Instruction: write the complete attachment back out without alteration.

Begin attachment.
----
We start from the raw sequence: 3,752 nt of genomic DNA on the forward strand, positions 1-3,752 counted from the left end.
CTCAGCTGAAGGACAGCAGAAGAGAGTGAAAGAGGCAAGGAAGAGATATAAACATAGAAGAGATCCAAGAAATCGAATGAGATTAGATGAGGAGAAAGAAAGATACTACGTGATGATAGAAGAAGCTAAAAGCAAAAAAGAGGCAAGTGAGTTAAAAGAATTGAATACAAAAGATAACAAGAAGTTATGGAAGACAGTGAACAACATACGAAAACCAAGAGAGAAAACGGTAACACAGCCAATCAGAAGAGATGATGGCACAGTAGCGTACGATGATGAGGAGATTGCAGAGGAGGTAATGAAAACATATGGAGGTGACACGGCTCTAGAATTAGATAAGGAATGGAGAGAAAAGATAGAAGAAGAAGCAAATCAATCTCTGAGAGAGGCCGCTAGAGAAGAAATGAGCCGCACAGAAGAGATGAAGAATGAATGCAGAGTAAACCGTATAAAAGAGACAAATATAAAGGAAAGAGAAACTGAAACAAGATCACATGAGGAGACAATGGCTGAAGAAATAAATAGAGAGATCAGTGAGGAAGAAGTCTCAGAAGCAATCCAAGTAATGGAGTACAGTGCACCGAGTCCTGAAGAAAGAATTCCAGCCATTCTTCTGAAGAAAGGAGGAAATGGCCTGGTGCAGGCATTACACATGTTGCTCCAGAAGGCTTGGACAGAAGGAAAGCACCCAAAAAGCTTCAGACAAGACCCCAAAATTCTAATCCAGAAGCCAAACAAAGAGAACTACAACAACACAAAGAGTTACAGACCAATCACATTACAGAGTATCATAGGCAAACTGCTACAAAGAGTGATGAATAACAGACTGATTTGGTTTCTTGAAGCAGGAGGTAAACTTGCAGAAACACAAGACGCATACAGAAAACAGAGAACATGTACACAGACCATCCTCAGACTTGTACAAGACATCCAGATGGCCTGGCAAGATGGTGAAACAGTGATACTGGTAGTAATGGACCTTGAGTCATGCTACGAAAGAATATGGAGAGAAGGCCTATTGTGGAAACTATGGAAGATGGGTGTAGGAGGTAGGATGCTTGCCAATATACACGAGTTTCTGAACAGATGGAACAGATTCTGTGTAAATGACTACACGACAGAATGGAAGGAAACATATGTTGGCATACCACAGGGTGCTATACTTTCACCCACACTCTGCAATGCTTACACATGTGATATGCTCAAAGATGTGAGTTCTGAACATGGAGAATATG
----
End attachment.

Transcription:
We start from the raw sequence: 3,752 nt of genomic DNA on the forward strand, positions 1-3,752 counted from the left end.
CTCAGCTGAAGGACAGCAGAAGAGAGTGAAAGAGGCAAGGAAGAGATATAAACATAGAAGAGATCCAAGAAATCGAATGAGATTAGATGAGGAGAAAGAAAGATACTACGTGATGATAGAAGAAGCTAAAAGCAAAAAAGAGGCAAGTGAGTTAAAAGAATTGAATACAAAAGATAACAAGAAGTTATGGAAGACAGTGAACAACATACGAAAACCAAGAGAGAAAACGGTAACACAGCCAATCAGAAGAGATGATGGCACAGTAGCGTACGATGATGAGGAGATTGCAGAGGAGGTAATGAAAACATATGGAGGTGACACGGCTCTAGAATTAGATAAGGAATGGAGAGAAAAGATAGAAGAAGAAGCAAATCAATCTCTGAGAGAGGCCGCTAGAGAAGAAATGAGCCGCACAGAAGAGATGAAGAATGAATGCAGAGTAAACCGTATAAAAGAGACAAATATAAAGGAAAGAGAAACTGAAACAAGATCACATGAGGAGACAATGGCTGAAGAAATAAATAGAGAGATCAGTGAGGAAGAAGTCTCAGAAGCAATCCAAGTAATGGAGTACAGTGCACCGAGTCCTGAAGAAAGAATTCCAGCCATTCTTCTGAAGAAAGGAGGAAATGGCCTGGTGCAGGCATTACACATGTTGCTCCAGAAGGCTTGGACAGAAGGAAAGCACCCAAAAAGCTTCAGACAAGACCCCAAAATTCTAATCCAGAAGCCAAACAAAGAGAACTACAACAACACAAAGAGTTACAGACCAATCACATTACAGAGTATCATAGGCAAACTGCTACAAAGAGTGATGAATAACAGACTGATTTGGTTTCTTGAAGCAGGAGGTAAACTTGCAGAAACACAAGACGCATACAGAAAACAGAGAACATGTACACAGACCATCCTCAGACTTGTACAAGACATCCAGATGGCCTGGCAAGATGGTGAAACAGTGATACTGGTAGTAATGGACCTTGAGTCATGCTACGAAAGAATATGGAGAGAAGGCCTATTGTGGAAACTATGGAAGATGGGTGTAGGAGGTAGGATGCTTGCCAATATACACGAGTTTCTGAACAGATGGAACAGATTCTGTGTAAATGACTACACGACAGAATGGAAGGAAACATATGTTGGCATACCACAGGGTGCTATACTTTCACCCACACTCTGCAATGCTTACACATGTGATATGCTCAAAGATGTGAGTTCTGAACATGGAGAATATG